When asked what is typically sent to the requester to answer a clinical question, everyone sends at least a list of bibliographic references. Fifty per cent of respondents (13) always send a search strategy. Sixty-five per cent (14) reported that they always or sometimes send a digest or summary of the results found.

Asked about the content of any digests or summaries sent, Fig. 4 orders the responses according to content that is always sent.

image

Figure 4. Included in summaries. *Criteria for including or excluding search results, **a breakdown of the clinical question (into Population/Intervention/Comparison/Outcome).

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Lack of time is clearly the major reason why CLs do not routinely construct fully appraised search results, with lack of clinical knowledge a second important reason (Fig. 5).

image

Figure 5. Reasons for not providing fully appraised results.

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There was some uncertainty about whether constructing critical appraisal summaries should be a role for CLs with 10 indicating that they should, seven that they should not and nine undecided.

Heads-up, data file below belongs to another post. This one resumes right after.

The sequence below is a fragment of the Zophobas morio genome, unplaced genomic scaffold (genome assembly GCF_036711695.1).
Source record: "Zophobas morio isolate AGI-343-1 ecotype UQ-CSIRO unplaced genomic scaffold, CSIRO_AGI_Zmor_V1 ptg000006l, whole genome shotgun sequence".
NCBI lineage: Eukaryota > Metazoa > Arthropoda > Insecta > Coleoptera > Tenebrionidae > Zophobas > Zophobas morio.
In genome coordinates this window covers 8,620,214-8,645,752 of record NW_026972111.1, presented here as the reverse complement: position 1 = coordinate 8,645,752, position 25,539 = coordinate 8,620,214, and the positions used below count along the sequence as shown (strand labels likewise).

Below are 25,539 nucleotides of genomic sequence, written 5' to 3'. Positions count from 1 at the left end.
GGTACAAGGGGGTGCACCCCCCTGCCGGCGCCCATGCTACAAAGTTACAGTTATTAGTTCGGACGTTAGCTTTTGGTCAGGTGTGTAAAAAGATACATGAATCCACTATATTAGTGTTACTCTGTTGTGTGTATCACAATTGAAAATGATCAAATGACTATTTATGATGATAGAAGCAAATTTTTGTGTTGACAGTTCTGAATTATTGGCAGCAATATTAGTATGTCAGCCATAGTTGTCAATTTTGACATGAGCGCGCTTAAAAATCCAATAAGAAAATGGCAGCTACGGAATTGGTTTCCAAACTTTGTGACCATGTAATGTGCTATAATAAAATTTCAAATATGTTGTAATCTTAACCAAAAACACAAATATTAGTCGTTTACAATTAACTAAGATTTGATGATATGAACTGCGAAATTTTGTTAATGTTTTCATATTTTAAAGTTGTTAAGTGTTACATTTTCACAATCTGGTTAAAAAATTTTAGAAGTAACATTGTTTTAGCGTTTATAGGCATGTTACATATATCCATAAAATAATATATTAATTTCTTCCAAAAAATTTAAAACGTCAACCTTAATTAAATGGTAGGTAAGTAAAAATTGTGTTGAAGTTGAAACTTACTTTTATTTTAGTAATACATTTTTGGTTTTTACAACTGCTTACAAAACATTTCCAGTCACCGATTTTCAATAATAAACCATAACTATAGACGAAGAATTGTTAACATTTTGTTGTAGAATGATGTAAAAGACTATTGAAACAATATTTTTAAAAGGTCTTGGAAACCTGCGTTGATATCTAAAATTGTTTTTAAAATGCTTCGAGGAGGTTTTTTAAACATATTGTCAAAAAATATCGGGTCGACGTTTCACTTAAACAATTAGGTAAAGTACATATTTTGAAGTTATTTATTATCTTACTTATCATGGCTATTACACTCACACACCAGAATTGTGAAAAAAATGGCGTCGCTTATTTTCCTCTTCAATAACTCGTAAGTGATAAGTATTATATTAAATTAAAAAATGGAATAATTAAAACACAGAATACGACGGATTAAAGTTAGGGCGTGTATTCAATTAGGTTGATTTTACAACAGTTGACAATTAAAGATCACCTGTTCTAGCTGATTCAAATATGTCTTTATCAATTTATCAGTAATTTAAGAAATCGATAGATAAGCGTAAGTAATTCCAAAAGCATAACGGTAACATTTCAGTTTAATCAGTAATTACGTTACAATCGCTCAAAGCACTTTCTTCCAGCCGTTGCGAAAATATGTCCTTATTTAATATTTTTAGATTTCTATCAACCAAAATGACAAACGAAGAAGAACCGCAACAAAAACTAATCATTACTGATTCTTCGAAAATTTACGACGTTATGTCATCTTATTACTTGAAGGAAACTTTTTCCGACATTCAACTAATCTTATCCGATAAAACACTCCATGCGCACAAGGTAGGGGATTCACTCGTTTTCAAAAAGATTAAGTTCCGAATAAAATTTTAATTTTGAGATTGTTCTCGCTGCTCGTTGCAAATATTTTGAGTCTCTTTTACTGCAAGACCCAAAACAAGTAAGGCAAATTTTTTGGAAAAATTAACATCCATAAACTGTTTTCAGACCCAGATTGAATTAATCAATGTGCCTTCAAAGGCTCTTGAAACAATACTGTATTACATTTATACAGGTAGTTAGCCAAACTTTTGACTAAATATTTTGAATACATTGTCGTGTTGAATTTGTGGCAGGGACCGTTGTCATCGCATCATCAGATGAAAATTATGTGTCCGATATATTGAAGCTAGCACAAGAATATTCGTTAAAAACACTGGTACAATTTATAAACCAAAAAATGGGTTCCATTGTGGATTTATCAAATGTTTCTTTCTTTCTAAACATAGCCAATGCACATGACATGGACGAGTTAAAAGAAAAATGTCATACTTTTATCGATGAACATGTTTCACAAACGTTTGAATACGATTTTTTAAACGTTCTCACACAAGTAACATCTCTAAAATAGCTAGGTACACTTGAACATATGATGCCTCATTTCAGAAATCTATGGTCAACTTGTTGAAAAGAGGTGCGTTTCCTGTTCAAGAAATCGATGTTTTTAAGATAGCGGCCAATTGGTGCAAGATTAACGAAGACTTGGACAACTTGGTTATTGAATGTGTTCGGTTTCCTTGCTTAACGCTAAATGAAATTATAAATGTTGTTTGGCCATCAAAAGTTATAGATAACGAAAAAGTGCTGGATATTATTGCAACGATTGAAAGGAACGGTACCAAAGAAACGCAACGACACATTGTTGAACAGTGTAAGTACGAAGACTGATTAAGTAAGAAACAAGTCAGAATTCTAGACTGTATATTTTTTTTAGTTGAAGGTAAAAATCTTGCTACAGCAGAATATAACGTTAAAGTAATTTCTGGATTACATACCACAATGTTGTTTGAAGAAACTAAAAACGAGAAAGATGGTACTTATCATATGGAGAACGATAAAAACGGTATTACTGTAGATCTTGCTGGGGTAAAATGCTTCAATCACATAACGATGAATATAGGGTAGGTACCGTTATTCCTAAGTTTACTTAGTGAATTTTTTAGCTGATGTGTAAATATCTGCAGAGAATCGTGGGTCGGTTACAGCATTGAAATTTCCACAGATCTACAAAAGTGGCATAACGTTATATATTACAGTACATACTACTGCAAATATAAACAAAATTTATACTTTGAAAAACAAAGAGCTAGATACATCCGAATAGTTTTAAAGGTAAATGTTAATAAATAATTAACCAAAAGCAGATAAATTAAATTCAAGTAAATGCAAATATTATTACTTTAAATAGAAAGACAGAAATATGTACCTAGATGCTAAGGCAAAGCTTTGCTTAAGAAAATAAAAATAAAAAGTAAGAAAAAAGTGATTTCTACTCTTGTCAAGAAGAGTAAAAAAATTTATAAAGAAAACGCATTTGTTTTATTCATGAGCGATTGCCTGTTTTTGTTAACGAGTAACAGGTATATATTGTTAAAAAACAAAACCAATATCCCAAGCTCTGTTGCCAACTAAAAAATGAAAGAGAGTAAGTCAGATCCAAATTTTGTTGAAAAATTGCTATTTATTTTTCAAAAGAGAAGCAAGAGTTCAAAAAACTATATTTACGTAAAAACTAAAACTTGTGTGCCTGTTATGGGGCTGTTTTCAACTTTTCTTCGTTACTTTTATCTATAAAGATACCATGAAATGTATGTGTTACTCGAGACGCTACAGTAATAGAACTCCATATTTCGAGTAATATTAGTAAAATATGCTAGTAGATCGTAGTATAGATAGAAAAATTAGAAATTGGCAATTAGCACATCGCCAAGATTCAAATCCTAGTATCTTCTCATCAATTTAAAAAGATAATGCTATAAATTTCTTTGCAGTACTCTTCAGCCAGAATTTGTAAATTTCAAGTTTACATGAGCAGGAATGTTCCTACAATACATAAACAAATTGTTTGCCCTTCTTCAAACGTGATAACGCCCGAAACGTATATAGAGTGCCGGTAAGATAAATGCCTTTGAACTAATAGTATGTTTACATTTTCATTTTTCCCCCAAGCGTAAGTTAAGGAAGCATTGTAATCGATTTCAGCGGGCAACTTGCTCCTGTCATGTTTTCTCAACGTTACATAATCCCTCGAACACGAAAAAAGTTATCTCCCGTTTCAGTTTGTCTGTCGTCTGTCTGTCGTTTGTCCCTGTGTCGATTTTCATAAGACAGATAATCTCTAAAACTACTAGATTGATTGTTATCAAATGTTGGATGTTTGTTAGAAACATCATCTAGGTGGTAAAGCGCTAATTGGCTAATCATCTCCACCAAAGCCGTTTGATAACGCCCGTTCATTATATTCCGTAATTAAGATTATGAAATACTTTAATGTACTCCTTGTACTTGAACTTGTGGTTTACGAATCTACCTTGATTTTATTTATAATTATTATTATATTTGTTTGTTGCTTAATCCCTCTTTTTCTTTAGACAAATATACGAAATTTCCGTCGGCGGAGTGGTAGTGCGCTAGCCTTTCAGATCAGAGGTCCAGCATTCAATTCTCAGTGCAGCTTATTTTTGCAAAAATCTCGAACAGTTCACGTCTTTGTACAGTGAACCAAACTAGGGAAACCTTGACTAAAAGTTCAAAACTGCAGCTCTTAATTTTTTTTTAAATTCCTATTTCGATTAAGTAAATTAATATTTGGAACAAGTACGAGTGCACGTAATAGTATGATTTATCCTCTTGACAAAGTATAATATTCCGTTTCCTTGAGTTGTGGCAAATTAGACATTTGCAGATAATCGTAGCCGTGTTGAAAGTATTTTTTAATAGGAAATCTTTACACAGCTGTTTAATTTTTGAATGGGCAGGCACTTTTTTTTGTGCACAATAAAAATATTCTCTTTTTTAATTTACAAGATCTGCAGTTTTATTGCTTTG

Formal standards for the provision of their outreach service are set by 42% (11/26), usually minimum response times which ranged from a same-day response to 14 days. Most respondents negotiated response times with users.

Other standards cited were:

  • • 
    standard range of databases searched for each question;
  • • 
    standardized covering letters and disclaimers.

Fifty-four per cent (14/26) of respondents reported formal mechanisms for evaluating their outreach service, either internal or external. These included:

  • • 
    evaluation forms sent out following service delivery, either immediately or after a short time delay;
  • • 
    formal questionnaires/surveys;
  • • 
    action research and focus groups;
  • • 
    interviews;
  • •